RVAC is very grateful to AJ, who owns A Nights Inn in Ridgecrest. He houses the veterans and is flexible while they await their new home. They are also grateful to the community of Ridgecrest. Carol tells us, “The guys from West LA VA come up, and they can’t believe the support that comes from Ridgecrest. You know, if we need some money, we put the word out; it always materializes. They said that wouldn’t happen in LA.” She adds, “The community pulls through for each other. That is what Ridgecrest does. ”Folks even answered the call for funds during Christmastime.
The RVAC is encouraging active military to register with the VA now. “If you know you’re getting out in 2025, you can register with the VA now and have your services ready for you when you are discharged.” Contrary to the thought that they have all their services on Base, they don’t have a hospital.
Local veterans are also benefiting from a $4,000 grant obtained by the Elks Lodge. The Elks purchased all sorts of useful items. “When the veterans move out of the hotel into an apartment, they can have a bed. they can have things they need.”
In 2012, then-Mayor Ron Carter “asked for some help getting information for his grandsons who were coming back from overseas. They needed to find out what their benefits would be. He had no idea,” Nick says. “So he called the VFW, who called me. He called around to some other organizations and got people to come in and have a sit-down, roundtable discussion. We decided that in order to find out what was really needed here, we would have a stand down where we bring in resources and find out who wanted what. That led to a meeting with Kevin McCarthy.” McCarthy went on to start Veterans Choice, now Care in the Community. This enables veterans to use local doctors and hospitals with their VA medical funds.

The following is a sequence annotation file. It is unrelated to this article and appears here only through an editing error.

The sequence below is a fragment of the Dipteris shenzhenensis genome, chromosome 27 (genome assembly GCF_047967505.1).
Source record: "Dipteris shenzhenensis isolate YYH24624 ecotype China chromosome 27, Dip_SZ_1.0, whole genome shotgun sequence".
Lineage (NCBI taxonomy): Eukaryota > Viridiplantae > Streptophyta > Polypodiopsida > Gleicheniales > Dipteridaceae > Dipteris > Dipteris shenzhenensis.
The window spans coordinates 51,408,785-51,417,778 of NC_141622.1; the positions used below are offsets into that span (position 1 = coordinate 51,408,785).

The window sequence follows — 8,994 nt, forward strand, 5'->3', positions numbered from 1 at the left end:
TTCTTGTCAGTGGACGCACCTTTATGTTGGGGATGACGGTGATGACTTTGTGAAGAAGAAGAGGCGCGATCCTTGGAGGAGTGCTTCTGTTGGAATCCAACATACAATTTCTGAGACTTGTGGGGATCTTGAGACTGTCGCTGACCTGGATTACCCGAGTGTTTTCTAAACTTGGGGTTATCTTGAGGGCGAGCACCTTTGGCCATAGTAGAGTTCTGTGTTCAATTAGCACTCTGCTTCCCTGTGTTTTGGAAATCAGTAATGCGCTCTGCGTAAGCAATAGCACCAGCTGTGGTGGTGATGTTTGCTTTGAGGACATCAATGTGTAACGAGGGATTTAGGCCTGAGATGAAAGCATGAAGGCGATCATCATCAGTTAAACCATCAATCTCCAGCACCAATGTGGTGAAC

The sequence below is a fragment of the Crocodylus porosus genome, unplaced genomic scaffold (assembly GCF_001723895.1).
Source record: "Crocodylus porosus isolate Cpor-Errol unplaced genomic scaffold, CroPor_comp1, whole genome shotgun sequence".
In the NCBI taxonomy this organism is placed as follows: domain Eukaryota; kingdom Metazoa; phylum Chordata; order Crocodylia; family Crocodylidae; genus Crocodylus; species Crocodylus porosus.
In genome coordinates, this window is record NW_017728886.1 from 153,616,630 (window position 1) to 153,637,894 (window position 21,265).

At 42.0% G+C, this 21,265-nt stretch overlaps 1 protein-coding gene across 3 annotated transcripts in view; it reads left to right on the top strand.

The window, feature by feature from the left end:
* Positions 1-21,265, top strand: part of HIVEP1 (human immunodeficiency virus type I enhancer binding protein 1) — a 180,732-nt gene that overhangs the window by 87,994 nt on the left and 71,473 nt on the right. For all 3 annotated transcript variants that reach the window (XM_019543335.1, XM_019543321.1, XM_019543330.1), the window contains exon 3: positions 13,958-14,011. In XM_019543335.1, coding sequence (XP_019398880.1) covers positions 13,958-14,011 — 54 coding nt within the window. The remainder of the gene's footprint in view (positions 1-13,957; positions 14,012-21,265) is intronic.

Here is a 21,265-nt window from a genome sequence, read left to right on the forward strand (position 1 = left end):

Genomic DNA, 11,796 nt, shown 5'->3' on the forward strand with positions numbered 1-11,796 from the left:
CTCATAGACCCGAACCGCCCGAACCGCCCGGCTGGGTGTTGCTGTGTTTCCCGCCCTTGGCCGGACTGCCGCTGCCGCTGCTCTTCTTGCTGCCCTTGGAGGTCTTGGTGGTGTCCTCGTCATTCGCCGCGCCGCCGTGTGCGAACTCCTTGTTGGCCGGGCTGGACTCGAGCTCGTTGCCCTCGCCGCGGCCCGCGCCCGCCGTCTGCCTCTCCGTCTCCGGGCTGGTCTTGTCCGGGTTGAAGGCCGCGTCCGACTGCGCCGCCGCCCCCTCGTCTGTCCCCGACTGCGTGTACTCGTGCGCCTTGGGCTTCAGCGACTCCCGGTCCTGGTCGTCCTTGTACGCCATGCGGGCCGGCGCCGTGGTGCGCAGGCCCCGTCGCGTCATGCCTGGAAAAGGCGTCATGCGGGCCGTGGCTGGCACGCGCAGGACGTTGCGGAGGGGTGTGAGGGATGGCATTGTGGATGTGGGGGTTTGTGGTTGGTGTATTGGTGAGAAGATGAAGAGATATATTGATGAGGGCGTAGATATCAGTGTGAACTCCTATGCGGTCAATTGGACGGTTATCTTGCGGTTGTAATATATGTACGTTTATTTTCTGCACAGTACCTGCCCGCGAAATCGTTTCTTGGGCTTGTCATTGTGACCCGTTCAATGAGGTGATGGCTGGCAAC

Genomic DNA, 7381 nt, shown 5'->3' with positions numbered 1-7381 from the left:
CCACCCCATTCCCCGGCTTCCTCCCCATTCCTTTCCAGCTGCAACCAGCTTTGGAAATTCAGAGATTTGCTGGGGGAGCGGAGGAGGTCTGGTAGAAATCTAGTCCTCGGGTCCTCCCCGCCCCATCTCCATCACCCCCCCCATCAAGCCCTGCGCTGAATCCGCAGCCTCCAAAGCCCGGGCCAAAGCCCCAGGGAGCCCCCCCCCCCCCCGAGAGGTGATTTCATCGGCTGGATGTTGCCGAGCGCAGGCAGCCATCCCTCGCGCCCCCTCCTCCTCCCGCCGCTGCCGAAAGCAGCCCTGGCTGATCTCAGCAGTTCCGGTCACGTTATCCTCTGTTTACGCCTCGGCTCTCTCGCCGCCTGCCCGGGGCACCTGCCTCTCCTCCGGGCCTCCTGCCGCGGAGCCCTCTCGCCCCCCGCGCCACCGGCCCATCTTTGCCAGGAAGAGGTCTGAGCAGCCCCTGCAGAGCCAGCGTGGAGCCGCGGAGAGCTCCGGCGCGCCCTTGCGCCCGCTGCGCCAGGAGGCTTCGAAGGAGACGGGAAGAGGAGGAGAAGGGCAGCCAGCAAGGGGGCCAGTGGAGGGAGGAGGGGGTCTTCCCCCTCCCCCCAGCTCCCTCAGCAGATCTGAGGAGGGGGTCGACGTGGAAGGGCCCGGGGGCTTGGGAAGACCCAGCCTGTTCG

As a young man, Nick volunteered for the Navy and spent four years on the USS Hancock. He still carries memories of difficulties getting established in civilian life. “It was hard to find work when I got out. It is still hard. A lot of vets have trouble. They come out of the service. Now they have a lot more training in different fields. But a lot of them come out and have a hard time finding work. They don’t really fit into the things they have learned. For whatever reason, it doesn’t fit the profile. We don’t have good employment resources here in town anymore. We used to have the unemployment office with a Veterans Officer with the sole purpose of dealing with veterans and finding them jobs. We have an unemployment office in town called America’s Job Center that helps veterans find jobs, but we do not have a veterans service officer who fills out claims or checks on claims. For that, you have to go to Bakersfield or to Lancaster. It makes it very difficult when you have a veteran with no transportation. But they do come to the collaborative each quarter when we have it.”
If you are a veteran in need of services and need some help, the RVAC is here for you. Call Carol at 760 608-9251 or Nick at 760-608-1484. If you would like to contribute a tax-deductible donation, you can do that at Desert Valleys Federal Credit Union or mail a check to P.O. Box 805.